Convenience store operators who ignore the manufacturers and distributors with whom they do business may find themselves facing serious liability issues.
By Scott Melville and Steve Mister.
More than 150 million Americans take dietary supplements every year, trusting that they’re doing something good for themselves. And their trust is well justified, as most supplements maintain a strong track record for safety and benefit.
Dietary supplements can help individuals reach the recommended dietary intake of essential nutrients, make important contributions toward overall good health and, in some cases, even help reduce the risk of disease.
Many consumers buy these products at one of the nearly 150,000 convenience stores throughout the U.S. In fact, convenience industry data shows that sales of liquid vitamins and minerals, mineral supplements, multivitamins and one- and two-letter vitamins (such as vitamin C or vitamin D) topped $160 million last year at c-store locations, up more than 21% from the year before. Such rapid growth demonstrates that dietary supplements are products people want, and retailers are meeting a market need by stocking them.
Undisclosed Ingredients/Illegal Claims
Retailers can sell the great majority of supplements with confidence in their safety and benefits, but retailers should also be aware of illegal products masquerading as supplements. C-store owners and operators who are not vigilant about the manufacturers and distributors with whom they do business may find themselves with unsafe products on their shelves that potentially could expose the retailers to legal liability and pose harm for their customers.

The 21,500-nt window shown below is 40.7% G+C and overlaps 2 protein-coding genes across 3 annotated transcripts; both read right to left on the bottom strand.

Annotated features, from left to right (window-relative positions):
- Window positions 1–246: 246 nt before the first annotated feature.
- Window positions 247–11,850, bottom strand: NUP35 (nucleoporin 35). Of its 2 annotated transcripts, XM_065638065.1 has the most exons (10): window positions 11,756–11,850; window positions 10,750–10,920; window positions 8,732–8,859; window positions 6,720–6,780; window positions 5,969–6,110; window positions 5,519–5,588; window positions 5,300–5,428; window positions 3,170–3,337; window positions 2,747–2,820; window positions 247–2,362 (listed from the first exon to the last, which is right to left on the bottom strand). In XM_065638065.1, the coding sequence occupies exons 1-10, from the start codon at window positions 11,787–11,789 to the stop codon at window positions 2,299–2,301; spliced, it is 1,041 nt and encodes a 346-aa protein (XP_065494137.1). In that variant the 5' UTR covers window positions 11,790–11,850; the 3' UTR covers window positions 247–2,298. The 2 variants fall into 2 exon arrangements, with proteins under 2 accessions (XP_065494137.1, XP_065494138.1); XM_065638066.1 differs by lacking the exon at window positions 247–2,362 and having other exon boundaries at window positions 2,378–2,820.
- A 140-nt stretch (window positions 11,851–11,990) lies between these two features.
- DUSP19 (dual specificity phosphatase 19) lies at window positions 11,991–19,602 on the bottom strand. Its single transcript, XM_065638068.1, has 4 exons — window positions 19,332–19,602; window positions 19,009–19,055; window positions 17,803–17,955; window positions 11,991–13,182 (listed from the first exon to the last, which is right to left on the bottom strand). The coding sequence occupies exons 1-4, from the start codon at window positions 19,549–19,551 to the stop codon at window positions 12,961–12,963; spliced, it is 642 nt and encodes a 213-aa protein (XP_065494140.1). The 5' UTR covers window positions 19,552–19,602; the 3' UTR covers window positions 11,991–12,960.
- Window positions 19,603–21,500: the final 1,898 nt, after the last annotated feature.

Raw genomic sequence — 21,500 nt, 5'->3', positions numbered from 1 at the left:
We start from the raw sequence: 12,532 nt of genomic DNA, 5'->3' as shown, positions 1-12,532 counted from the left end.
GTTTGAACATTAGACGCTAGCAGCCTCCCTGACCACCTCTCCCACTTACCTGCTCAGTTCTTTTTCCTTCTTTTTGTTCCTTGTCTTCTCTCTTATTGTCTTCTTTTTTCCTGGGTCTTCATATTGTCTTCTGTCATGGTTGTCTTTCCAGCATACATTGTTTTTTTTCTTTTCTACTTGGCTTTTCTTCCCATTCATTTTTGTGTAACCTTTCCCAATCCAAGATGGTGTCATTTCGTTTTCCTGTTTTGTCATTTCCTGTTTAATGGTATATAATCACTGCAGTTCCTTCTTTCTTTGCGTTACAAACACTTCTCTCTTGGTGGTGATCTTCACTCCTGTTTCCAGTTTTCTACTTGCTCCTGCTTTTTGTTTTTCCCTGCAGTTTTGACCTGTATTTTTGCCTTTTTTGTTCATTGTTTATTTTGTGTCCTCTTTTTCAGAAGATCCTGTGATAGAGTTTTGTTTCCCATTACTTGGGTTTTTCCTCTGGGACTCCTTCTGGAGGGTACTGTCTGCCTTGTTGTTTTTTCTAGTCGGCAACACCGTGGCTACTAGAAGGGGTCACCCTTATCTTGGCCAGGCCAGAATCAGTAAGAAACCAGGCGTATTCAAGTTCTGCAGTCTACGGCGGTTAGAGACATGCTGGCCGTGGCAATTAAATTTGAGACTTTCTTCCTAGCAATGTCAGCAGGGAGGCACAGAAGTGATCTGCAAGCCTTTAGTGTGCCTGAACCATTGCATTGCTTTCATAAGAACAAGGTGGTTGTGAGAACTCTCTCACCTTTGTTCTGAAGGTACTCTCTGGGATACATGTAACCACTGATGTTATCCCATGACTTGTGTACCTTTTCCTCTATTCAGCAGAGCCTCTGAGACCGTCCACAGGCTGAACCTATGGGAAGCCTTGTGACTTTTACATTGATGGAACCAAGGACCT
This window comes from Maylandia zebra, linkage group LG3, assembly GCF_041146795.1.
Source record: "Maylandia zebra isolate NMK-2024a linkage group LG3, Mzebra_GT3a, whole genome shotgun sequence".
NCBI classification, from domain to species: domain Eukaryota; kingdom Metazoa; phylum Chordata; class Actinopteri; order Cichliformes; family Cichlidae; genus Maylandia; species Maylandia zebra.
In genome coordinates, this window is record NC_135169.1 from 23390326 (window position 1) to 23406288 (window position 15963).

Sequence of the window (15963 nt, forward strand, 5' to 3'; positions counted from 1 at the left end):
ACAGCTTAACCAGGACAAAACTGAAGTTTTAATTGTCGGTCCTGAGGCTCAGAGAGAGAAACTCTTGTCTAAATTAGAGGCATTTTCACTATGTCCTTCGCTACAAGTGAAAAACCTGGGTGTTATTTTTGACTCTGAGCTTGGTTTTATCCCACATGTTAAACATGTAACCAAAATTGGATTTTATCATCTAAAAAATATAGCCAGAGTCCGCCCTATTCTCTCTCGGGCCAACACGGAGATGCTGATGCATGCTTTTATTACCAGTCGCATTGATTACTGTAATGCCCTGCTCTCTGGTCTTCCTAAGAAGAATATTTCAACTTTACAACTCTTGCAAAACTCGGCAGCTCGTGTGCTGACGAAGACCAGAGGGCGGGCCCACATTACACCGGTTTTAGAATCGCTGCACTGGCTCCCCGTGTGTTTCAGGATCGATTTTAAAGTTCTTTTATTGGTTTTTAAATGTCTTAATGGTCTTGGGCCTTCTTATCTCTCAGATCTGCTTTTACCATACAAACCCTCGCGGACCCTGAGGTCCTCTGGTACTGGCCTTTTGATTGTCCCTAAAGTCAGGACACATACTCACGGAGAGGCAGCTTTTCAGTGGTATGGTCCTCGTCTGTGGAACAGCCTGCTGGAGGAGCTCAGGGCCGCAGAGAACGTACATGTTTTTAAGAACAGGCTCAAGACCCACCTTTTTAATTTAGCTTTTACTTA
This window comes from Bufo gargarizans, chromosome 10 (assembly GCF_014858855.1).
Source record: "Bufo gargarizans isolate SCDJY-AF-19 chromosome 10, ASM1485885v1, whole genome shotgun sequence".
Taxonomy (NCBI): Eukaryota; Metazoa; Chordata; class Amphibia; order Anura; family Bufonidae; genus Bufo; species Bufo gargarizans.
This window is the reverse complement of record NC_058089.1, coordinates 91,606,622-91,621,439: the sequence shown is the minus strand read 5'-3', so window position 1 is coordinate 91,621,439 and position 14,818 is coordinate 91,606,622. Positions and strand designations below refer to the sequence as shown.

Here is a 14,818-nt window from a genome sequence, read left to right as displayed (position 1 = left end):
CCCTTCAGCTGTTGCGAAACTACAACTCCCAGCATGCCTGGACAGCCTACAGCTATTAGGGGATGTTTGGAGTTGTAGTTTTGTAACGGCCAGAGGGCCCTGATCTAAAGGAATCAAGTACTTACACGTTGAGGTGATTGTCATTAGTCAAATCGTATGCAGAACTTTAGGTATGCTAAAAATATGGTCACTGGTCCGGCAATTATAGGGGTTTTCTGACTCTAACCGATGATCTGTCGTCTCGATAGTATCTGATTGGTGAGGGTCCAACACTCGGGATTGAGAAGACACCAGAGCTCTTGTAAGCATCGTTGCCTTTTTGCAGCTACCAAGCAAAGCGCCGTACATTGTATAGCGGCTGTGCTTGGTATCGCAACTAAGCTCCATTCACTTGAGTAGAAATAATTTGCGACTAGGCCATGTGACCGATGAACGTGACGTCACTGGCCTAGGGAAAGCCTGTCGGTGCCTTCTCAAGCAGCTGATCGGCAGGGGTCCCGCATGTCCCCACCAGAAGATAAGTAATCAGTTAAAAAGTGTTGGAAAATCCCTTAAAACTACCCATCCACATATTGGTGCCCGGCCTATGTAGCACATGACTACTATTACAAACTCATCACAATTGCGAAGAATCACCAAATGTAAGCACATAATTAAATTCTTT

In particular, according to the U.S. Food and Drug Administration (FDA), three categories—those that promise consumers quick weight loss, male sexual enhancement and bulked up bodies—are most susceptible to criminals who spike their products with undeclared and illegal active ingredients that can cause serious side effects.
While there are legitimate supplement products in these categories, it is vital that retailers protect themselves and their customers by sourcing products only from reputable manufacturers and distributors.
Though the vast majority of dietary supplements sold to consumers are safe, the FDA raised the issue of potentially unsafe supplements late in 2010, when it held a joint press conference with the five trade associations representing the dietary supplement industry, warning that there is “an alarming variety of undeclared active ingredients in products marketed as dietary supplements.”
The FDA cited products tainted with pharmaceuticals (anticoagulants, anticonvulsants, even the same active ingredient found in erectile dysfunction drugs), chemicals of unknown safety and actual illegal drugs like anabolic steroids.
Dietary supplements are not medicines and by law they are not permitted to be marketed as drugs. Manufacturers of dietary supplement products, with a few exceptions, are not allowed to say that their products can diagnose, cure, treat or, except in special cases, prevent disease.
For instance, a dietary supplement cannot make a claim to “prevent arthritis” or “treat heart disease.” However, based on evidence, manufacturers can make structure-function claims that indicate their dietary supplement contributes to health maintenance and well-being, or supports a function of the body. Examples of these types of claims include “supports immune health” or “promotes energy metabolism.”